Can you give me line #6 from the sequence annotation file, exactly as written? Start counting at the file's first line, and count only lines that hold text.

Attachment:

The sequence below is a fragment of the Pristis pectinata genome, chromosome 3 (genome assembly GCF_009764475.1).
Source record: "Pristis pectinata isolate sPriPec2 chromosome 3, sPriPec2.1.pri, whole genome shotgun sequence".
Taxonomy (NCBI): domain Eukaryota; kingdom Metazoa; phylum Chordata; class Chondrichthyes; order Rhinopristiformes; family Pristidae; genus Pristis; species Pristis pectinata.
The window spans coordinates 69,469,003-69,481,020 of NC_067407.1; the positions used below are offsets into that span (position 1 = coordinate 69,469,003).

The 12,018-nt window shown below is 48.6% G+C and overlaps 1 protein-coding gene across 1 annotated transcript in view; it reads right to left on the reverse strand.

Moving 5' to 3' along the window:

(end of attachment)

Moving 5' to 3' along the window: